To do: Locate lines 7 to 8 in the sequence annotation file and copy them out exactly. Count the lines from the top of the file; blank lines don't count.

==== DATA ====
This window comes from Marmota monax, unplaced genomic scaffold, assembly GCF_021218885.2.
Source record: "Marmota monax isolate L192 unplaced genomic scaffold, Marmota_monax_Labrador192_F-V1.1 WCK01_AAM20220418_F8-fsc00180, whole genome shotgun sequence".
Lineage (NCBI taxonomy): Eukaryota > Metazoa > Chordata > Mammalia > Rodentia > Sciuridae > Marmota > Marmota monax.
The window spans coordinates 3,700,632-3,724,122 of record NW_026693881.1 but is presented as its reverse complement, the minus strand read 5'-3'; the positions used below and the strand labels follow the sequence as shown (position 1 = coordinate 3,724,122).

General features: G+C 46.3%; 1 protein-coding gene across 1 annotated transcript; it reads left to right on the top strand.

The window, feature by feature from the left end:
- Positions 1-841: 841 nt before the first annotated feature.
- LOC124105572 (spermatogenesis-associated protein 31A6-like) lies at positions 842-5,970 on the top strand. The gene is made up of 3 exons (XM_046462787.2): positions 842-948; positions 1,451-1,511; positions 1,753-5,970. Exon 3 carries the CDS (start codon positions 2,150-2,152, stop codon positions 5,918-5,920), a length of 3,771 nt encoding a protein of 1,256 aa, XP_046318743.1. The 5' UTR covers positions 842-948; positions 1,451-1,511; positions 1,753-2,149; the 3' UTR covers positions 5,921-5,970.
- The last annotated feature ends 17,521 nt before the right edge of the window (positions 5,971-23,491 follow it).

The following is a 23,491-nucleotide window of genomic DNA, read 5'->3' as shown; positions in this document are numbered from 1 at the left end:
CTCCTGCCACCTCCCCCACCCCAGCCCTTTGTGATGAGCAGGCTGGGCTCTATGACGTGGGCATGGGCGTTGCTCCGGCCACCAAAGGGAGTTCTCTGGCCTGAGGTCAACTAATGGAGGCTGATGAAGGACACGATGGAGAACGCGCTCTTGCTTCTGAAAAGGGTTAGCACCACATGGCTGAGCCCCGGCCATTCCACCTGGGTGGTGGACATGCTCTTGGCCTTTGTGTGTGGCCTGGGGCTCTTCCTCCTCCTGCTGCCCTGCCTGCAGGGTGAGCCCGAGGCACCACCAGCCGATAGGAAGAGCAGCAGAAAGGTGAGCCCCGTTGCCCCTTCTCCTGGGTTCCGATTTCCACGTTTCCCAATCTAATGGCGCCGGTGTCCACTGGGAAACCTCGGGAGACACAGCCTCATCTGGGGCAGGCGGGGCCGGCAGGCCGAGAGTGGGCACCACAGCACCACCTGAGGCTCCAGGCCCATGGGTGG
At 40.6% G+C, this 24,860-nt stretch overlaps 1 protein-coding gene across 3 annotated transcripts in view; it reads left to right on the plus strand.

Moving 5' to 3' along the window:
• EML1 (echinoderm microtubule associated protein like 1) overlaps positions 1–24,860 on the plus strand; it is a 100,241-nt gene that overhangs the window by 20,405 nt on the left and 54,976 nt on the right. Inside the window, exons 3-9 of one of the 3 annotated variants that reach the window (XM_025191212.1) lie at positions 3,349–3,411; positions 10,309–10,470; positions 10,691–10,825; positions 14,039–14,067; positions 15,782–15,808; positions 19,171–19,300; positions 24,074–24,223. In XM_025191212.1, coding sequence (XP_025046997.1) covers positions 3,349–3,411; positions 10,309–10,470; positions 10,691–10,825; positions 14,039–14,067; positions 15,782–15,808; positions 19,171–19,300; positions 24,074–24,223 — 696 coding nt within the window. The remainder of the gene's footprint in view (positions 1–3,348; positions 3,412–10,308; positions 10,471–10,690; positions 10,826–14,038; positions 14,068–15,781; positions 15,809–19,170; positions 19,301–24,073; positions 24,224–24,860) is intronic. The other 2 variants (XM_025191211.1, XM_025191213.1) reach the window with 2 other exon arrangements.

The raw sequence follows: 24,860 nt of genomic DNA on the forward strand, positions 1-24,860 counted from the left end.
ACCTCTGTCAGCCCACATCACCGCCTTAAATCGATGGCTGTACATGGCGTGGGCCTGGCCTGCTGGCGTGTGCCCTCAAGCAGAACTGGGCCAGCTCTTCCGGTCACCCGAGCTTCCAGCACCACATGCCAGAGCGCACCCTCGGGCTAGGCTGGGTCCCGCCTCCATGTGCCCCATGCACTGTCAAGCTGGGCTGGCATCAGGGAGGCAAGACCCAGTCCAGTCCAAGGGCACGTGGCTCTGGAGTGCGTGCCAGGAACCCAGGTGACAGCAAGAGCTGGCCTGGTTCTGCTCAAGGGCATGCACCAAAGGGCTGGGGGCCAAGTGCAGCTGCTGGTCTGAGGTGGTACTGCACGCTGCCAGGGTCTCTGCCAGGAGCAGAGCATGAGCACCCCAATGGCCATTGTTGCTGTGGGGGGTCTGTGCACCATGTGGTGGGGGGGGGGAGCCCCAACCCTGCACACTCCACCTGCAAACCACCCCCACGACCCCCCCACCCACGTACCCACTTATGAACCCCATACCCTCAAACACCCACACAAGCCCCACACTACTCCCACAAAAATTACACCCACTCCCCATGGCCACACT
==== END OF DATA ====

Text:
- Positions 1-841: 841 nt before the first annotated feature.
- LOC124105572 (spermatogenesis-associated protein 31A6-like) lies at positions 842-5,970 on the top strand. The gene is made up of 3 exons (XM_046462787.2): positions 842-948; positions 1,451-1,511; positions 1,753-5,970. Exon 3 carries the CDS (start codon positions 2,150-2,152, stop codon positions 5,918-5,920), a length of 3,771 nt encoding a protein of 1,256 aa, XP_046318743.1. The 5' UTR covers positions 842-948; positions 1,451-1,511; positions 1,753-2,149; the 3' UTR covers positions 5,921-5,970.